There are many types of toothpastes on the market designed to fit individual needs:
Whitening Toothpaste — Teeth whitening toothpastes don’t actually whiten teeth; they use scrubbing materials or chemicals to remove tooth stains.
Tartar Control Toothpaste — Likewise, tartar control toothpastes don’t remove dental tartar but they do help prevent dental tartar from accumulating. Dental tartar can only be removed by a dentist, so it’s beneficial to start using tartar-control toothpaste after a dental checkup.
Desensitizing Toothpaste — Tooth sensitivity often results from weakened enamel or the exposure of roots due to receding gums. Desensitizing toothpastes work by creating a barrier and blocking irritants from reaching the nerves.
Fluoride Toothpaste — Fluoride is important to your dental health and can be added to any type of toothpaste. Not only does fluoride strengthen teeth against dental cavities but it remineralizes teeth worn by acid and fights sensitivity. Fluoride toothpaste is an excellent choice for those who need a little extra help protecting themselves from cavities — especially children and seniors. Fluoride toothpastes are also recommended for those without the benefit of community water fluoridation.
Fresh Breath Toothpaste — Like many mouthwashes, fresh breath toothpastes are designed to mask bad breath but do not actually treat halitosis (foul smell).
Natural Toothpaste — For those who are uncomfortable brushing with chemicals, natural toothpastes may be an option. These contain all-natural ingredients but have varied results. Some natural toothpastes may not contain fluoride, so you should check the label before buying the product.
Children’s Toothpaste — These toothpastes have been developed to meet the special needs of children. As children are extremely susceptible to dental cavities, their toothpastes often contain fluoride. Younger children should only use a small amount of toothpaste to avoid ingestion and prevent dental fluorosis and should be always supervised during brushing.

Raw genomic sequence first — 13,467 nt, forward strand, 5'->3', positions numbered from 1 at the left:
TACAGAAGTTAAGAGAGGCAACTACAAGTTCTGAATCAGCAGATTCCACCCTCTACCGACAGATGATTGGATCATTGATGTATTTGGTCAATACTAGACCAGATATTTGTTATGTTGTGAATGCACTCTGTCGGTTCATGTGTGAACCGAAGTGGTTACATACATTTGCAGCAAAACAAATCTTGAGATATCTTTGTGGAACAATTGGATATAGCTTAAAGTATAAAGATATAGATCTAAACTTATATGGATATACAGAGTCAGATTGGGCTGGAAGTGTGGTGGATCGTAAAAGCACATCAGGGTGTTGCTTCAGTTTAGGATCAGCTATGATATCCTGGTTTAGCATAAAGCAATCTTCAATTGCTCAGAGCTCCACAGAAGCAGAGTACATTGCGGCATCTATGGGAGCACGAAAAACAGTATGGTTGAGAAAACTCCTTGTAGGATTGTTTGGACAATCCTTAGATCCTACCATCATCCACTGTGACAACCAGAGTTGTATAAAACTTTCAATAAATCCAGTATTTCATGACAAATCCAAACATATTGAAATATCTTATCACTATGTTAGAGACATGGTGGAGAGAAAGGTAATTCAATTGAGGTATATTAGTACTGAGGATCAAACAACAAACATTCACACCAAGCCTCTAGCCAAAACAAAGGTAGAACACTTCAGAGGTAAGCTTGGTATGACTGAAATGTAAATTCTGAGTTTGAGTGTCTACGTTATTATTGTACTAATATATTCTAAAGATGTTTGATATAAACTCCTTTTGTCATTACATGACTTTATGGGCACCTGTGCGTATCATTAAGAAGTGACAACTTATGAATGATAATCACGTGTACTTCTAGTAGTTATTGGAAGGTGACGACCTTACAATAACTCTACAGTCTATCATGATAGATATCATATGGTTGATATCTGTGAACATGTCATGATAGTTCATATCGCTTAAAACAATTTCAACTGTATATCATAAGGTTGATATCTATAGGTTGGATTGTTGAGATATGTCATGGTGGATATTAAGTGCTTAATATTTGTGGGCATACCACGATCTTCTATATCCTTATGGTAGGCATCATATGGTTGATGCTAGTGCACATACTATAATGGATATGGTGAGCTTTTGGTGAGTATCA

Gels — Some gels contain mouthwash which may be why some prefer the consistency or taste of a gel over a toothpaste. While gels may make your mouth feel fresher, there’s no proof that they clean teeth better than toothpastes. Also, many gels do not contain fluoride.
Tooth Powders — Dry powders are also available to clean your teeth but they are often more abrasive than toothpaste.
Equally as important as the type of toothpaste you use is the way you use it. Adults usually only need a pea-sized amount (unlike as they show a full length of the bristles in the TV commercials) to get the therapeutic effects toothpaste has to offer. How you brush also affects your oral health.
With so many types and brands of toothpastes, how do you choose which one is right for you? Best way is to speak with your dentist, who after a thorough examination can help you determine your toothpaste needs. For example, If you’re cavity-prone, your dentist may recommend a fluoride toothpaste .
Although toothpaste is a significant contribution to your oral hygiene routine, it’s just one part of your oral health care regimen. Brushing must be combined with other aspects of dental care including flossing and a good diet. Regular dental visits are also needed to check for dental problems.